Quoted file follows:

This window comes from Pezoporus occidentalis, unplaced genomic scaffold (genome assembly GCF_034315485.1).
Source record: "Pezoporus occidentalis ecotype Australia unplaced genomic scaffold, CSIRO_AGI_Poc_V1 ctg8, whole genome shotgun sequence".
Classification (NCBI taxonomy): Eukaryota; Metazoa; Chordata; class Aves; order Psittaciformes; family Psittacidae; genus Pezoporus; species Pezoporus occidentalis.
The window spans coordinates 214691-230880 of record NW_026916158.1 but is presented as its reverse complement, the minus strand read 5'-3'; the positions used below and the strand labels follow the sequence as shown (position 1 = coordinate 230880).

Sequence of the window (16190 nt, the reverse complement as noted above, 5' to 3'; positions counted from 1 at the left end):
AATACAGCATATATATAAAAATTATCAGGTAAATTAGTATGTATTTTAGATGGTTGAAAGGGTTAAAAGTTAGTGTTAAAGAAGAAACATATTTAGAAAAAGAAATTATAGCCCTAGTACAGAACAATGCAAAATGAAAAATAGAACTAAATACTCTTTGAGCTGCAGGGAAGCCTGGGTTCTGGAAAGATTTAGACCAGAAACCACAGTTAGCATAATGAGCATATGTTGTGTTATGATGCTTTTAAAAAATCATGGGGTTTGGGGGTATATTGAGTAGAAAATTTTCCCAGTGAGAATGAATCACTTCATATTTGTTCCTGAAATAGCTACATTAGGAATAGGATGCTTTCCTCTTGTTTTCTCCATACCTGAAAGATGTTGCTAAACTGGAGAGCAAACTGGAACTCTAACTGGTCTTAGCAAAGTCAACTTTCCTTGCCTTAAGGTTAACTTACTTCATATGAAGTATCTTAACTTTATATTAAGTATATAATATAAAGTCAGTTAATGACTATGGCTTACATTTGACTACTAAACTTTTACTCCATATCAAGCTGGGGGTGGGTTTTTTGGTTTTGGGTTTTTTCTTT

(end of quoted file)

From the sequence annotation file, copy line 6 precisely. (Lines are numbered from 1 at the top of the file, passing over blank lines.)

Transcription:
AATACAGCATATATATAAAAATTATCAGGTAAATTAGTATGTATTTTAGATGGTTGAAAGGGTTAAAAGTTAGTGTTAAAGAAGAAACATATTTAGAAAAAGAAATTATAGCCCTAGTACAGAACAATGCAAAATGAAAAATAGAACTAAATACTCTTTGAGCTGCAGGGAAGCCTGGGTTCTGGAAAGATTTAGACCAGAAACCACAGTTAGCATAATGAGCATATGTTGTGTTATGATGCTTTTAAAAAATCATGGGGTTTGGGGGTATATTGAGTAGAAAATTTTCCCAGTGAGAATGAATCACTTCATATTTGTTCCTGAAATAGCTACATTAGGAATAGGATGCTTTCCTCTTGTTTTCTCCATACCTGAAAGATGTTGCTAAACTGGAGAGCAAACTGGAACTCTAACTGGTCTTAGCAAAGTCAACTTTCCTTGCCTTAAGGTTAACTTACTTCATATGAAGTATCTTAACTTTATATTAAGTATATAATATAAAGTCAGTTAATGACTATGGCTTACATTTGACTACTAAACTTTTACTCCATATCAAGCTGGGGGTGGGTTTTTTGGTTTTGGGTTTTTTCTTT